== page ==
I wasn’t sure what to expect from BloggerCon 3 at Stanford Law School on Saturday, but I was pleasantly surprised by what a cool group of people attended. Unlike other conferences where technology execs purport to be celebrities, BloggerCon was amazingly down-to-earth and mellow and almost surprising in general friendliness. That was especially obvious at one point while I was outside chatting about podcasting with Dave Winer (software legend, creator of XML-RPC, and BloggerCon organizer) and Adam Curry (who I used to watch on MTV in high school). Talked to Cam Barrett about our new MobThought ideas, to Phil Wolff about political campaign software, to Scott Johnson about a little issue I was having with Feedster, and even showed bransonblog.com to Julie Adair from the BBC. It was pretty amusing to read Micki Krimmel’s blog while she sat in front of me (you can also see her photos here). Mike Tippett and I were noting in the cab ride back how impressed we were with the caliber of people there… a very impressive group overall. Perhaps most interesting, though, was my chat with Nick Bradbury (creator of HomeSite, TopStyle, and FeedDemon), who was really cool about encouraging me to build my own aggregator— even encouraging me to copy FeedDemon features and offering to help if I had questions in starting a one-man software company like he’s got. Incredibly nice. This guy’s a legend to all of us using HomeSite years ago, so it was almost disturbing to see firsthand how cool he was to some random rambling lunatic he’s never met before. 😉
The conference had a few stressful moments when Dave Winer and a couple vendors had different ideas in mind about the “no vendor discussions” rule. I agree that it was great that Dave held the line (lest the conference devolve into another Comdex), but I also consider it confusion and not any malicious intent on the part of the vendors. Sort of the same impression I got when Dave was arguing with Chris Nolan about her chasing “nickels and dimes” while she countered with wanting to create a site that she, as a writer, could live off of. It really just seemed like two people with very different perspectives each finding their own niche in a new medium; it’s hard sometimes for software guys who’ve sold companies for millions to understand that writers don’t quite think in the same way (nor should they have to). Chris made some great points supporting her (different) approach to her (different) goals.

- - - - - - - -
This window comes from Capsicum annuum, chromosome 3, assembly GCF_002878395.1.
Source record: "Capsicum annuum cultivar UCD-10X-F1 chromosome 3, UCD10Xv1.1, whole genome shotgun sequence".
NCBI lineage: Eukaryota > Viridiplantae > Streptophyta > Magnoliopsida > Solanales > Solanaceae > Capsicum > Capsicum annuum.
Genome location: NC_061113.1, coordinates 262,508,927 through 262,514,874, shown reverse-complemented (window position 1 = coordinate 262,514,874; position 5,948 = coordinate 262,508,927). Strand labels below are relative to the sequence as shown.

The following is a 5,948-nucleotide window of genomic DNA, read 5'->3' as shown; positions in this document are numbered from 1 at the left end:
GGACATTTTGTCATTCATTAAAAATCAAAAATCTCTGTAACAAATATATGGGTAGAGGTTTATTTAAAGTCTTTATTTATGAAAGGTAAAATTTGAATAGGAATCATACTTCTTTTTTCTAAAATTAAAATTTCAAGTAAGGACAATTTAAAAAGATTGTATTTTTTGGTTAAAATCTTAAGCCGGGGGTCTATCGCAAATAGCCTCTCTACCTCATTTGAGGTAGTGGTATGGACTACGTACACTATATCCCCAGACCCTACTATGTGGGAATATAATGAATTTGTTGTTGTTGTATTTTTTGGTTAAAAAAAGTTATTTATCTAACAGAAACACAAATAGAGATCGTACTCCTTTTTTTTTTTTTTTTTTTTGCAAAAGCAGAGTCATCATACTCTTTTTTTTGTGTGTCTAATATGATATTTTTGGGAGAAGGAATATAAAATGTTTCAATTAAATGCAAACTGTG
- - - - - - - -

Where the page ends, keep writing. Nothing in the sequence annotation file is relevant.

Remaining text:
This latter discussion came up in Doc Searls’ session on Making Money with Blogs, which seemed to have another similar areas of subtle contention as well. Doc asked (rhetorically, I think) whether we wanted to be people or wanted to be brands, but this misses the freedom of choice in the same way that Dave’s argument did. Yes, with Stanforth.org, I want people to know me, not a brand. But I’m a perfect example of Dave’s “technical people making contacts and starting businesses together” premise, while Chris really is creating a brand in the same way that Time Magazine or any other publication is a brand. Saying that we shouldn’t aspire to build brands overlooks the fact that while blogs may be the future, today’s world offers a good deal of money to be made with more traditional approaches. And it seems smart for Chris to build a solid, recognizable brand and make money through writing if that’s what she does best.
The other conference sessions were equally interesting, kicking off with Adam Curry’s Podcasting session in the morning. Adam and Dave commented afterward that the session essentially had the entire podcasting universe in attendance, something that will likely never be possible again at the current exponential growth rate of the podcasting meme. (The image here is of a podcaster who took the opportunity to interview Dave & Adam, the two creators of podcasting, right after Adam’s session.) Scoble’s Information Overload session talked about how the complaints people have in managing hundreds (sometimes thousands) of RSS feeds each day, and the Election 2004 session was relatively calm given the heated tempers from Tuesday’s election.
After the conference, a bunch of us headed to Gordon Biersch in Palo Alto, where I chatted with the UserLand developers, saw a cool demo from Ross, and talked to Bill Paseman about cool new ideas. The Aggregator Dinner afterward was especially cool. Funny thing is, sitting at one end of the table with Phil Wolff, Bob Wyman, Scott Johnson, Nick Bradbury, et al., I only heard about the other side of the table afterward from Mike Tippett and from reading blog accounts of the event. Definitely a lot of smart people gathered in one place.
My eternal thanks too to my friend Stephen McHenry, who met me in Palo Alto on Sunday and spent the afternoon showing me around Silicon Valley. From the excellent lunch conversation about some incredible new hardware, to a great chat at Starbucks (where we ran into Bob Wyman and Renee Blodgett), to Stephen’s awesome tour of Silicon Valley spots that I really liked, and taking me to SJC for my flight afterward, it really was an excellent ending to a great weekend. Thanks, Stephen!